The failures of justice in the two stories have different impacts on the characters inasmuch as one is the perpetrator and the other is the (self-proclaimed) victim. Rosenthal, ensnared in his illicit relationship and trying to keep it a secret while Dolores seeks closure and an end to the lies, arranges to “get rid of” her. Unspoken but difficult to ignore about their relationship are the power dynamics: he a prosperous and beloved physician, she a working girl who meets him while in the process of serving him. He has the wealth and connections necessary first to have her killed and then to avoid anything beyond perfunctory suspicion for it, and she has no way of protecting herself. Allen uses long takes, the camera panning over a room as the actors play out a scene, and the technique serves him well here. One scene, nearly four minutes in duration, takes place in a single shot, panning from Dolores’s kitchen to the front door to the living room and back, catching almost every square foot of her apartment as she and Judah argue over the fallout of their affair. The next time we see Judah (after a little time spent with the Cliff Stern story), he’s at his home, consulting with his thuggish brother (Jerry Orbach) over how to handle his “problem” while walking past his private pool. For all the hand-wringing he does after the fact, Judah never really acknowledges that he gets away with murder because of who he is. Having such an elevated stature allows him to contemplate more theoretical questions, like whether, in the absence of physical punishment, the mere fact that he’ll carry painful memories locked inside himself for the rest of his life is itself a testament to God’s wrath. The Jewish faith of his youth begins to haunt him.
Compared to the fairly simple morality of the Rosenthal plot, the Cliff Stern story is a morass of self-mythologizing and self-revelation. In keeping with his serious aspirations in real life, the Allen character is a documentary filmmaker who shuns big Hollywood success in favor of unsung heroes and deep thoughts. Cliff’s brother-in-law Lester (Alan Alda) is his foil, a television producer who begrudgingly agrees to work with the struggling filmmaker on a self-aggrandizing project. Meanwhile, Cliff’s marriage turns cold and he finds himself attracted to another producer named Halley (Mia Farrow) who laughs at his jokes and seems to respect his ambition. The jabs at Lester’s vapid pomposity and insufferable cant about comedy (“Comedy is tragedy plus time,” and that sort of thing) are the funniest parts of the movie. Allen’s perspective is easy to share. At the same time, the mind reels when faced with a scene in which Cliff suspects that Lester is trying to use his position to coerce sex from Halley, while in fact they’re engaging in a consensual relationship. The twist here is that, although at first Lester would seem to be the analogue to the privileged Judah, he’s actually no worse than average. It’s Cliff who would like to have a person out of the way, Cliff who wrestles with a lack of faith in the moral structure of the universe.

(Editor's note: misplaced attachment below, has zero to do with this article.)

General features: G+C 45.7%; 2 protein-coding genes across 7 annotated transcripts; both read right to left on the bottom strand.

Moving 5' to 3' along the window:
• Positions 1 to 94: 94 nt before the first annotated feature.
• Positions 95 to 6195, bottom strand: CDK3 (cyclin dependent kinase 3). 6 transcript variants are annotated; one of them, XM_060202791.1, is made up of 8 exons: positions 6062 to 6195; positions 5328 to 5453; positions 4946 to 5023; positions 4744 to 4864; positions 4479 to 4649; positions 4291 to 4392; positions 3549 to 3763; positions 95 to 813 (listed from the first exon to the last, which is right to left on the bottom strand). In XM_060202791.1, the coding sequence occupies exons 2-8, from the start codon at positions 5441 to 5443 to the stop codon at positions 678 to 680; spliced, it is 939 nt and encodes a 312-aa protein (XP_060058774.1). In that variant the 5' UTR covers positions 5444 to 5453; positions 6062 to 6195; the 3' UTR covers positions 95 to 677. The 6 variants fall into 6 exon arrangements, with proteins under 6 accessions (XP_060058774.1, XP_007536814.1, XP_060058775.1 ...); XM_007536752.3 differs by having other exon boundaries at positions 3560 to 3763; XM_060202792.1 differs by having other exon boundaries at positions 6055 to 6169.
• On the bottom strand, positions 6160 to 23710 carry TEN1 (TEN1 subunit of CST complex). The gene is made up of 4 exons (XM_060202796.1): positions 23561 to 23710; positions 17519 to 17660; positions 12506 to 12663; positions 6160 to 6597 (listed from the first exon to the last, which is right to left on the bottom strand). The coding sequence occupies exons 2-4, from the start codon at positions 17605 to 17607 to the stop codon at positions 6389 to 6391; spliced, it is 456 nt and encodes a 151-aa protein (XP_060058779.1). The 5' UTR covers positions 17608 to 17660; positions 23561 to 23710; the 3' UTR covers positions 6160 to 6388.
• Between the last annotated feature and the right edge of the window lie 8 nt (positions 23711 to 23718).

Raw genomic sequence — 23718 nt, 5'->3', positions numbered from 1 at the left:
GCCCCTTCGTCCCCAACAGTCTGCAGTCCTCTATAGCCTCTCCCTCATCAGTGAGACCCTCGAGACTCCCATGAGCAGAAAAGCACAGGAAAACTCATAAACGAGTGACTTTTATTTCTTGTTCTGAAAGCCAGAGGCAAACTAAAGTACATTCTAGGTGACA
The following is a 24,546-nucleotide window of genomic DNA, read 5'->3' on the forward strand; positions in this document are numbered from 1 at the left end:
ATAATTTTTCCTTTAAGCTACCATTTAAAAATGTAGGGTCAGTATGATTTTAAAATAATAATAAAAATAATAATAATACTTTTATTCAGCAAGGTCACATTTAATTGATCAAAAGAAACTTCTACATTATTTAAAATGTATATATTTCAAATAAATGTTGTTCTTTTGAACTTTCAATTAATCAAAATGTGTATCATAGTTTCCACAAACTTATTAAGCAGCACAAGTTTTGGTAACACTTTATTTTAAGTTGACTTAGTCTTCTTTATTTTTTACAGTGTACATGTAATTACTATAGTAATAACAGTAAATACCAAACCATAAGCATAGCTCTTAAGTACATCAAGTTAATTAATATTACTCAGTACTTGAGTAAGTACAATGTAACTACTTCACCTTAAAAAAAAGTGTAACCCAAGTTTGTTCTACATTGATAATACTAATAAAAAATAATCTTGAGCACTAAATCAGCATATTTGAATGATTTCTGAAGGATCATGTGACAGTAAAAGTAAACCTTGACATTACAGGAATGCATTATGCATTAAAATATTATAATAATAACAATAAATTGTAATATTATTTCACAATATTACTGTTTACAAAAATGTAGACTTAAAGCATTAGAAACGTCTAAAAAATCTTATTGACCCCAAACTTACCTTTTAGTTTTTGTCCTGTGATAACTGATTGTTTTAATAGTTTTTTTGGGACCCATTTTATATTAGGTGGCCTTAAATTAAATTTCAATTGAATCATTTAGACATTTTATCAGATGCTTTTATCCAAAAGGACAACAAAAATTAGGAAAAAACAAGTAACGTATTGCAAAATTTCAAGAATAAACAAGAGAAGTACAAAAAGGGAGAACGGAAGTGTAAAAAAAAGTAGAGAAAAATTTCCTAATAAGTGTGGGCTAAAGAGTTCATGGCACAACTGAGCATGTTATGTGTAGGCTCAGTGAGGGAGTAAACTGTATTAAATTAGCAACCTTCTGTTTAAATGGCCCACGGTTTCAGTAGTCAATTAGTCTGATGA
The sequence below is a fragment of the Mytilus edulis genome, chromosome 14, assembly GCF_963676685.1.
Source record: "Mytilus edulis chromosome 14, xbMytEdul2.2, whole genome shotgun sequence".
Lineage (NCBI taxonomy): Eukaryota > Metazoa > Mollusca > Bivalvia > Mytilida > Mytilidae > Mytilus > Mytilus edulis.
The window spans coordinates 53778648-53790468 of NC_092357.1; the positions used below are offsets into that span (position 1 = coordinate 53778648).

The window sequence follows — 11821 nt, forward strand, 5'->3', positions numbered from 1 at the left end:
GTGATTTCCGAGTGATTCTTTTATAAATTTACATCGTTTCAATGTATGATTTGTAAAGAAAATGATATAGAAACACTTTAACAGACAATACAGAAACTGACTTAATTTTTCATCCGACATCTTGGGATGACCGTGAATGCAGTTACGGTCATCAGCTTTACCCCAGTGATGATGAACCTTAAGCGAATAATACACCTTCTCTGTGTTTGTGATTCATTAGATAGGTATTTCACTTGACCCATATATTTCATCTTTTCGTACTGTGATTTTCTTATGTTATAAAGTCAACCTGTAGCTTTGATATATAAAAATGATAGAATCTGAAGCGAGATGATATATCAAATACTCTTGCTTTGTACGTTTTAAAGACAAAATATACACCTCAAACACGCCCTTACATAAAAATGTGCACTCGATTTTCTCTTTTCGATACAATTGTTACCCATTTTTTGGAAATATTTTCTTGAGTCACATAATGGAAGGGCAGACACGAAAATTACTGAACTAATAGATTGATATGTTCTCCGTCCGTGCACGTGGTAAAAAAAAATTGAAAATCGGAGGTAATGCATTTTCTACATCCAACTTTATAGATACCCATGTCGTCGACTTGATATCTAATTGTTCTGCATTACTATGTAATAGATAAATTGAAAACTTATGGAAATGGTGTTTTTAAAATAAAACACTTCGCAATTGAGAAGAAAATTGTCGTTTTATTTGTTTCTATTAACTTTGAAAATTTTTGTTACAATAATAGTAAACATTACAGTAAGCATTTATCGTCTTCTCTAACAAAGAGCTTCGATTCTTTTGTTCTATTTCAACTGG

The idea that you are your own worst critic is an insidious falsehood. True, no other person (besides God) can keep track of every single terrible thing you’ve thought or imagined. But we can cushion our faults and mistakes in any number of ways, sometimes unconsciously. We can sublimate them or distort them, even going so far as to justify them. So when Woody Allen puts some of his personal darkness on film, it’s intriguing, maybe even, at times, admirable. But making a movie also gets him more money, praise, and power. It’s nothing like accountability. Allen knows this, too, as shown in the final scene of Crimes and Misdemeanors, in which Judah meets Cliff and tells his story in the form of a hypothetical — a shallow substitute for confession, but a way to at least momentarily relieve the burden. Ultimately, there’s no rug big enough to sweep that kind of thing under. In a movie preoccupied with the symbolism of eyes and firelight and lamps (prominently placed in the warmly lit interior scenes that Allen favored, against Nykvist’s objections), another quote from the rabbi rings out: “Don’t you think God sees?”